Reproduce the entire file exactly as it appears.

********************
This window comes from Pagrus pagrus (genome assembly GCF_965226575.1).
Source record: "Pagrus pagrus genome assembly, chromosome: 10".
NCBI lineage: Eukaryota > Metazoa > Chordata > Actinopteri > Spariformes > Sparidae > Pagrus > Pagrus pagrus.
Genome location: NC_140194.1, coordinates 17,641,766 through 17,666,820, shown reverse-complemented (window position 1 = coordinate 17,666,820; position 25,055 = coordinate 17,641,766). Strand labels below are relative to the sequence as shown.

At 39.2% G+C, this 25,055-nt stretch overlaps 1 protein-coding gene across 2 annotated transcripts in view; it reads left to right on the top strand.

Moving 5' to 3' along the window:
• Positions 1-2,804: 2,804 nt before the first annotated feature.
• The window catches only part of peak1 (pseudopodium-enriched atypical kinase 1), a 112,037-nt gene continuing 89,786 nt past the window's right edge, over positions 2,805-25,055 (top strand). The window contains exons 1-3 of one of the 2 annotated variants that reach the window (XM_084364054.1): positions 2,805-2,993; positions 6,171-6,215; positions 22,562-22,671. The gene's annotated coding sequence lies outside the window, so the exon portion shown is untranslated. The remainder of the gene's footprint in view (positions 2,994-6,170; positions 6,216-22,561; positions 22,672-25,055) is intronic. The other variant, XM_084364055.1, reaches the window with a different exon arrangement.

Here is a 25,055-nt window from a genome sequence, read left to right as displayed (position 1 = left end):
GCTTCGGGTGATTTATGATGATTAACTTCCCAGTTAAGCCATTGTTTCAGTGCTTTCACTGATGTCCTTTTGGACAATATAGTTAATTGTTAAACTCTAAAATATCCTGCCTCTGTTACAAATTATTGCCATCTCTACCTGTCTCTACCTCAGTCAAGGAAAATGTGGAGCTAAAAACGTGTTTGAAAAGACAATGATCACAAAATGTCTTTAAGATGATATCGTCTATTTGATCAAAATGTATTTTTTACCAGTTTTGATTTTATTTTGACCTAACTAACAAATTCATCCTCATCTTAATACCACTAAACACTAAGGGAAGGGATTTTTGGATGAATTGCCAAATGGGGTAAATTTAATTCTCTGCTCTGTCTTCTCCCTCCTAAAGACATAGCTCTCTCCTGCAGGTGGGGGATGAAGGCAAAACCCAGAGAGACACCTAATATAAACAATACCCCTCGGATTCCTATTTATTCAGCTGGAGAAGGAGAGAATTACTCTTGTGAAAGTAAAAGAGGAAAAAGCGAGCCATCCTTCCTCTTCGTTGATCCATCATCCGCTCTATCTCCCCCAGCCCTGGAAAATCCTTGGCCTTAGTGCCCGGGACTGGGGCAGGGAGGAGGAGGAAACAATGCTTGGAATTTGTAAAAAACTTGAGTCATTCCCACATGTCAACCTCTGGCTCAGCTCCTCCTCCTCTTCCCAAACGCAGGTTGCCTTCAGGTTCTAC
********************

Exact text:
This window comes from Pagrus pagrus (genome assembly GCF_965226575.1).
Source record: "Pagrus pagrus genome assembly, chromosome: 10".
NCBI lineage: Eukaryota > Metazoa > Chordata > Actinopteri > Spariformes > Sparidae > Pagrus > Pagrus pagrus.
Genome location: NC_140194.1, coordinates 17,641,766 through 17,666,820, shown reverse-complemented (window position 1 = coordinate 17,666,820; position 25,055 = coordinate 17,641,766). Strand labels below are relative to the sequence as shown.

At 39.2% G+C, this 25,055-nt stretch overlaps 1 protein-coding gene across 2 annotated transcripts in view; it reads left to right on the top strand.

Moving 5' to 3' along the window:
• Positions 1-2,804: 2,804 nt before the first annotated feature.
• The window catches only part of peak1 (pseudopodium-enriched atypical kinase 1), a 112,037-nt gene continuing 89,786 nt past the window's right edge, over positions 2,805-25,055 (top strand). The window contains exons 1-3 of one of the 2 annotated variants that reach the window (XM_084364054.1): positions 2,805-2,993; positions 6,171-6,215; positions 22,562-22,671. The gene's annotated coding sequence lies outside the window, so the exon portion shown is untranslated. The remainder of the gene's footprint in view (positions 2,994-6,170; positions 6,216-22,561; positions 22,672-25,055) is intronic. The other variant, XM_084364055.1, reaches the window with a different exon arrangement.

Here is a 25,055-nt window from a genome sequence, read left to right as displayed (position 1 = left end):
GCTTCGGGTGATTTATGATGATTAACTTCCCAGTTAAGCCATTGTTTCAGTGCTTTCACTGATGTCCTTTTGGACAATATAGTTAATTGTTAAACTCTAAAATATCCTGCCTCTGTTACAAATTATTGCCATCTCTACCTGTCTCTACCTCAGTCAAGGAAAATGTGGAGCTAAAAACGTGTTTGAAAAGACAATGATCACAAAATGTCTTTAAGATGATATCGTCTATTTGATCAAAATGTATTTTTTACCAGTTTTGATTTTATTTTGACCTAACTAACAAATTCATCCTCATCTTAATACCACTAAACACTAAGGGAAGGGATTTTTGGATGAATTGCCAAATGGGGTAAATTTAATTCTCTGCTCTGTCTTCTCCCTCCTAAAGACATAGCTCTCTCCTGCAGGTGGGGGATGAAGGCAAAACCCAGAGAGACACCTAATATAAACAATACCCCTCGGATTCCTATTTATTCAGCTGGAGAAGGAGAGAATTACTCTTGTGAAAGTAAAAGAGGAAAAAGCGAGCCATCCTTCCTCTTCGTTGATCCATCATCCGCTCTATCTCCCCCAGCCCTGGAAAATCCTTGGCCTTAGTGCCCGGGACTGGGGCAGGGAGGAGGAGGAAACAATGCTTGGAATTTGTAAAAAACTTGAGTCATTCCCACATGTCAACCTCTGGCTCAGCTCCTCCTCCTCTTCCCAAACGCAGGTTGCCTTCAGGTTCTAC